IRVING SIDNEY DIX



The Calendar

AN IDYLL OF THE HILLS


Part 1


JANUARY

    Come walk a mile with me--'Tis January;
      The knee-deep snow lies heavy on the ground
    And hark!--the icy winds--how swift they hurry
      Over the fields with melancholy sound;
    And save these winds or some forsaken raven,
      Winging its way along yon frozen hill,
    Nature is hush'd--her dormant image graven
      In marble masks on woodland, lake and rill.

    And look!--the trees their naked trunks are swaying,
      As bitterly each blast goes howling by,
    And hark!--the music in the hemlocks playing,
      Like some lost spirit banished from the sky,
    And see the smoke from yonder chimney curling,
      Hugs the broad roofs, deep-burden'd with the snow,
    While clouds of snow are round the low eaves whirling.
      How cold it is!--Come, let us homeward go
    There will we find the cheerful fire still burning,
      There ruddy warmth will make our faces glow,
    And there kind hearts will welcome our returning;
      Come!--let us hasten through the drifty snow.


FEBRUARY.

    Come walk a mile with me--'Tis February;
      The sun is creeping slowly toward the North,
    And every breeze to-day seems blithe and merry,
      And prophets of the Spring are waking forth--
    The hungry ground-hog casts a thin, gray shadow
      Beside his open villa, dark and cold,
    And the starv'd hare surveys the icy meadow,
      And chipmonks chatter in the leafless wold.

    And hark!--the blue-jay's fife is sounding shrilly,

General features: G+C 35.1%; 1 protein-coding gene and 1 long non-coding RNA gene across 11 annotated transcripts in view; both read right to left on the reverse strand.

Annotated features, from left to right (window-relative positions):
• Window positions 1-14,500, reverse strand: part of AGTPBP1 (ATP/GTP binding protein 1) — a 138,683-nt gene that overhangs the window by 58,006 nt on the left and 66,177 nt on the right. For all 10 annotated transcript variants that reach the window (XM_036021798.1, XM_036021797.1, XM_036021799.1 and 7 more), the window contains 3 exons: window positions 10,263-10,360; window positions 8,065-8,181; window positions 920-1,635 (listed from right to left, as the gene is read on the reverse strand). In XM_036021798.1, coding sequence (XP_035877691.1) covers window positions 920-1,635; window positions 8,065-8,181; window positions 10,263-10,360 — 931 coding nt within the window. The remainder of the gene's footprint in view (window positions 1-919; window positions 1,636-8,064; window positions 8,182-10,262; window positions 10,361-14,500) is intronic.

And merry chickadees are piping loud,
    E'en though the bitter North-wind's breath is chilly,
      And the great trees are low before him bow'd;
    And see!--the Lady of the South is creeping
      Higher and higher--'Tis the hour of noon,
    And sad-eyed Winter by yon brook is weeping,--
      Yon little brook that sings a pleasant tune.
    Yet, as the sun is with the day declining,
      Swift, darkening clouds are gathering in the West,
    Where the snow-fairies are again designing
      Another robe for Nature's barren breast.


MARCH.

    Come walk a mile with me--'Tis March and windy,
      And Winter's dying breath comes hard and fast,
    And hark!--the storm, like death-bells of a Sunday,
      Tolls the sad knell upon the icy blast;
    Louder and louder now the winds are wailing,
      Faster and faster wings the frozen snow,
    Darker and darker the cold clouds are sailing,
      As the March-storm goes hurrying to and fro.

    But see!--the sun above the clouds is creeping,
      And look!--soft flakes are falling, one by one,
    And Winter, pale in death, lies gently sleeping,
      While Spring awakes e'er half the day is done.
    And soon the sun, like some great hearth is burning,
      Melting the ghosts of Winter on the hills,
    And hark!--the robin from the South returning,
      Joins the glad music of the murmuring rills,
    And now the farmer-boy, whose heart is leaping,
      Gathers the sap that sings a merry song,
    While the blue-birds sweet melodies are keeping,
      And noisy squirrels leap the trees among.


APRIL.

    Come walk a mile with me--'Tis April weather;
      A voice like Spring is calling: Let us go
    Where violets are blooming on the heather,
      And song-birds bend the branches to and fro;
    For everywhere the very ground is springing,
      And everywhere the grass is getting green--
    How can I now--how can I keep from singing
      When all the world is like a fairy scene!

    The buds in all the trees, are ripe for bursting,
      And fleecy catkins flutter everywhere,
    And every little flower seems a-thirsting
      For something sweet and beautiful and fair.
    But look!--to Westward--see!--an April shower
      Sudden has gathered, darkening the sun,
    Yet wait!--beside me lifts a gentle flower,
      That lights my pathway, blossoming alone;